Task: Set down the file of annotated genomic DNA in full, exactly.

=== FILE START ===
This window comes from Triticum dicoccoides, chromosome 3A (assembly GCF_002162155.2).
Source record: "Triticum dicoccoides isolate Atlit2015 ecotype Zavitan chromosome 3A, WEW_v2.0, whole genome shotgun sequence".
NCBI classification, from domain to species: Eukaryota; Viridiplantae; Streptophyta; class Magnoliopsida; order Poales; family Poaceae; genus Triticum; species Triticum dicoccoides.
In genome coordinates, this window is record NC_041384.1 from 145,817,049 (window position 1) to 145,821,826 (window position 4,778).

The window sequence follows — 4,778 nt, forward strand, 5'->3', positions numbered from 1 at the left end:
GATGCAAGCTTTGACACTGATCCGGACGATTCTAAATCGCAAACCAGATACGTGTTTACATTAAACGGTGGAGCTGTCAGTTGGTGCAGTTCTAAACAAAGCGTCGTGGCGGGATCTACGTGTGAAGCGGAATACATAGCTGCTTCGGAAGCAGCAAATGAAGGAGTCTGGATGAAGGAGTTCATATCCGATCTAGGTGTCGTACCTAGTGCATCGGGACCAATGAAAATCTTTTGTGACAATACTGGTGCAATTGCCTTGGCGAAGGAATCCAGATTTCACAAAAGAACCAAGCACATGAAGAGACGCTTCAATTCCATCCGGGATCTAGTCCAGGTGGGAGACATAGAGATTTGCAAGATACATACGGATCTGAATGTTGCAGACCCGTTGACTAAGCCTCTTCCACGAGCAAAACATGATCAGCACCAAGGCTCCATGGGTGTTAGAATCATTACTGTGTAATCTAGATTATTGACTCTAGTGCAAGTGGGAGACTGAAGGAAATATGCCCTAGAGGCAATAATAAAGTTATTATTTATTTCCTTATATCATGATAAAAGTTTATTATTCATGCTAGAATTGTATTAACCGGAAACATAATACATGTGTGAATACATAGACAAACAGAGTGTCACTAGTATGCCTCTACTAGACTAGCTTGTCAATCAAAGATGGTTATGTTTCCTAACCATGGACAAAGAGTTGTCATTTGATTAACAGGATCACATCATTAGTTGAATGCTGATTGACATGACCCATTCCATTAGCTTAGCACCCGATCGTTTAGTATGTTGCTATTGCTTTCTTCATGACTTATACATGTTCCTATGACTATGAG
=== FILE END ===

This window comes from Triticum dicoccoides, chromosome 3A (assembly GCF_002162155.2).
Source record: "Triticum dicoccoides isolate Atlit2015 ecotype Zavitan chromosome 3A, WEW_v2.0, whole genome shotgun sequence".
NCBI classification, from domain to species: Eukaryota; Viridiplantae; Streptophyta; class Magnoliopsida; order Poales; family Poaceae; genus Triticum; species Triticum dicoccoides.
In genome coordinates, this window is record NC_041384.1 from 145,817,049 (window position 1) to 145,821,826 (window position 4,778).

The window sequence follows — 4,778 nt, forward strand, 5'->3', positions numbered from 1 at the left end:
GATGCAAGCTTTGACACTGATCCGGACGATTCTAAATCGCAAACCAGATACGTGTTTACATTAAACGGTGGAGCTGTCAGTTGGTGCAGTTCTAAACAAAGCGTCGTGGCGGGATCTACGTGTGAAGCGGAATACATAGCTGCTTCGGAAGCAGCAAATGAAGGAGTCTGGATGAAGGAGTTCATATCCGATCTAGGTGTCGTACCTAGTGCATCGGGACCAATGAAAATCTTTTGTGACAATACTGGTGCAATTGCCTTGGCGAAGGAATCCAGATTTCACAAAAGAACCAAGCACATGAAGAGACGCTTCAATTCCATCCGGGATCTAGTCCAGGTGGGAGACATAGAGATTTGCAAGATACATACGGATCTGAATGTTGCAGACCCGTTGACTAAGCCTCTTCCACGAGCAAAACATGATCAGCACCAAGGCTCCATGGGTGTTAGAATCATTACTGTGTAATCTAGATTATTGACTCTAGTGCAAGTGGGAGACTGAAGGAAATATGCCCTAGAGGCAATAATAAAGTTATTATTTATTTCCTTATATCATGATAAAAGTTTATTATTCATGCTAGAATTGTATTAACCGGAAACATAATACATGTGTGAATACATAGACAAACAGAGTGTCACTAGTATGCCTCTACTAGACTAGCTTGTCAATCAAAGATGGTTATGTTTCCTAACCATGGACAAAGAGTTGTCATTTGATTAACAGGATCACATCATTAGTTGAATGCTGATTGACATGACCCATTCCATTAGCTTAGCACCCGATCGTTTAGTATGTTGCTATTGCTTTCTTCATGACTTATACATGTTCCTATGACTATGAG